This book was one of my most highly-anticipated novels for 2013. Unlike The Legend of Sigurd and Gudrun (review), I had a good idea of what to expect from a book like this one this time around. So imagine my glee when my pre-ordered copy finally arrived in the post ^_~

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Review: The Kalevala

Posted 13 July, 2012 by Lianne in Books / 0 Comments

The Kalevala

The Kalevala is the great Finnish epic, which like The Iliad and The Odyssey, grew out of a rich oral tradition with prehistoric roots. During the first millennium of our era, speakers of Uralic languages (those outside the Indo-European group) who had settled in the Baltic region of Karelia, that straddles the border of eastern Finland and north-west Russia, developed an oral poetry that was to last into the nineteenth century. This poetry provided the basis of the Kalevala. It was assembled in the 1840s by the Finnish scholar Elias Lonnrot, who took ‘dictation’ from the performance of a folk singer, in much the same way as our great collections from the past, from Homeric poems to medieval songs and epics, have probably been set down. Published in 1849, it played a central role in the march towards Finnish independence and inspired some of Sibelius’s greatest works.

I’ve mentioned this story a few times now but I had been reading The Kalevala since about the start of the new year. I started reading it on my Kobo but realised halfway through that the stories weren’t exactly sinking in; the translation that I had was a little heavy and there’s just something awkward about reading folk/epic poetry on a e-Reader (yeah, still getting used to that). So I ended up buying a physical copy of The Kalevala and starting again from the beginning. I will say that the Oxford Classics edition is fantastic in its translation (not sure about the accuracy though), it’s much more accessible than the free ebook version.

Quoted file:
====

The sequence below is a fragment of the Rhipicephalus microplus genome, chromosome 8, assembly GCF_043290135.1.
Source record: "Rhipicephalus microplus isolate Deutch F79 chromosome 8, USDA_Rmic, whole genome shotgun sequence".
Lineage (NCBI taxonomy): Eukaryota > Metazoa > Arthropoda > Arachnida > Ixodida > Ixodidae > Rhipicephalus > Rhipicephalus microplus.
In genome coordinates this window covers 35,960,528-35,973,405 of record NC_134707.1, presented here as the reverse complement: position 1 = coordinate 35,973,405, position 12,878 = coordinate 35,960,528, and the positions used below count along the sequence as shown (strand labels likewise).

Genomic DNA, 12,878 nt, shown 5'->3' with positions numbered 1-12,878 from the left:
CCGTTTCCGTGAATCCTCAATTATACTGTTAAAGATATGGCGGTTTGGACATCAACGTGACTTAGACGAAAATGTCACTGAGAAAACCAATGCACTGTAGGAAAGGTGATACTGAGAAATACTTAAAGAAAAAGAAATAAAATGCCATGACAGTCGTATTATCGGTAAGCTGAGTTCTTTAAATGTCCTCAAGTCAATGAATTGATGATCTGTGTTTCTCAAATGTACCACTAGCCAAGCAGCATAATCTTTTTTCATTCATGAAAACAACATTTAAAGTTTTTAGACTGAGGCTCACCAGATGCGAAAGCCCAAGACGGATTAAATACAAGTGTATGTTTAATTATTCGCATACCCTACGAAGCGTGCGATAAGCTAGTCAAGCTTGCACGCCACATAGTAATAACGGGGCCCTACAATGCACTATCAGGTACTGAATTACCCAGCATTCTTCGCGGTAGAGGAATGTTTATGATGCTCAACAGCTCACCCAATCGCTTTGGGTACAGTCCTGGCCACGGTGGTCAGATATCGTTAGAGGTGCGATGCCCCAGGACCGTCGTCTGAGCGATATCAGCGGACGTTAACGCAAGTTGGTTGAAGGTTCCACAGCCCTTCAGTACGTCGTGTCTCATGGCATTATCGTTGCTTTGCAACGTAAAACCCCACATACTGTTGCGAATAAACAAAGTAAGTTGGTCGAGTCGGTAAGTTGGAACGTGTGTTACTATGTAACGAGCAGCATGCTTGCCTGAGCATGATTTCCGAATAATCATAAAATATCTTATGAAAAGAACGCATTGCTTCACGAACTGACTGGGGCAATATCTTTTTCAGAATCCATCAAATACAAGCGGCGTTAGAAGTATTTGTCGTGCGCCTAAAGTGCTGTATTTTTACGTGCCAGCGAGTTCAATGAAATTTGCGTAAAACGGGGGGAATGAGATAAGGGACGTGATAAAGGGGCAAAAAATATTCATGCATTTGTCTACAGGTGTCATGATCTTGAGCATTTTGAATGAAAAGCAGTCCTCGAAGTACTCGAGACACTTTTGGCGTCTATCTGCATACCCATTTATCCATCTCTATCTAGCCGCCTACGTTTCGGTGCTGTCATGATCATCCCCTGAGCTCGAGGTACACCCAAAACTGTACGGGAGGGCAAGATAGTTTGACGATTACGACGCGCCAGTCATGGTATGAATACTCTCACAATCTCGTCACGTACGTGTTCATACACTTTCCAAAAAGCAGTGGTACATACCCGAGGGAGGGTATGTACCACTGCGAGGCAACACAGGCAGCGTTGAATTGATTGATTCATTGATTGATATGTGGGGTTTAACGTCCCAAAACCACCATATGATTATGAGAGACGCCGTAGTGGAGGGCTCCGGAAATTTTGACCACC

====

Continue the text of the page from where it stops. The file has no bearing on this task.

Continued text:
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Review: The Legend of Sigurd and Gudrun

Posted 1 January, 2012 by Lianne in Books / 0 Comments

Happy New Year again to you all! Well, I’m starting the new year with not one, but two book reviews, having finished two books I had been reading for the past few days xD

The Legend of Sigurd and Gudrun
By: J.R.R. Tolkien

Many years ago, J.R.R. Tolkien composed his own version of the great legend of Northern antiquity, recounted here in The Legend of Sigurd and Gudrún.

In the Lay of the Völsungs is told the ancestry of the great hero Sigurd, the slayer of Fáfnir, most celebrated of dragons; of his awakening of the Valkyrie Brynhild, who slept surrounded by a wall of fire, and of their betrothal; and of his coming to the court of the great princes who were named the Niflungs (or Nibelungs), with whom he entered into blood-brotherhood.

In scenes of dramatic intensity, of confusion of identity, thwarted passion, jealousy, and bitter strife, the tragedy of Sigurd and Brynhild, of Gunnar the Niflung and Gudrún his sister, mounts to its end in the murder of Sigurd, the suicide of Brynhild, and the despair of Gudrún.

The Lay of Gudrún recounts her fate after the death of Sigurd, her marriage against her will to the mighty Atli, ruler of the Huns (the Attila of history), his murder of her brothers, and her hideous revenge.

This is actually the first of a number of books that I will be re-reading from my bookshelf over the course of the year. I mentioned this on GoodReads but Ias in the mood to read something epic so I decided to re-read this book. I also figured that watching ‘Thor’ last week was probably the reason behind my mood for something Scandinavian xD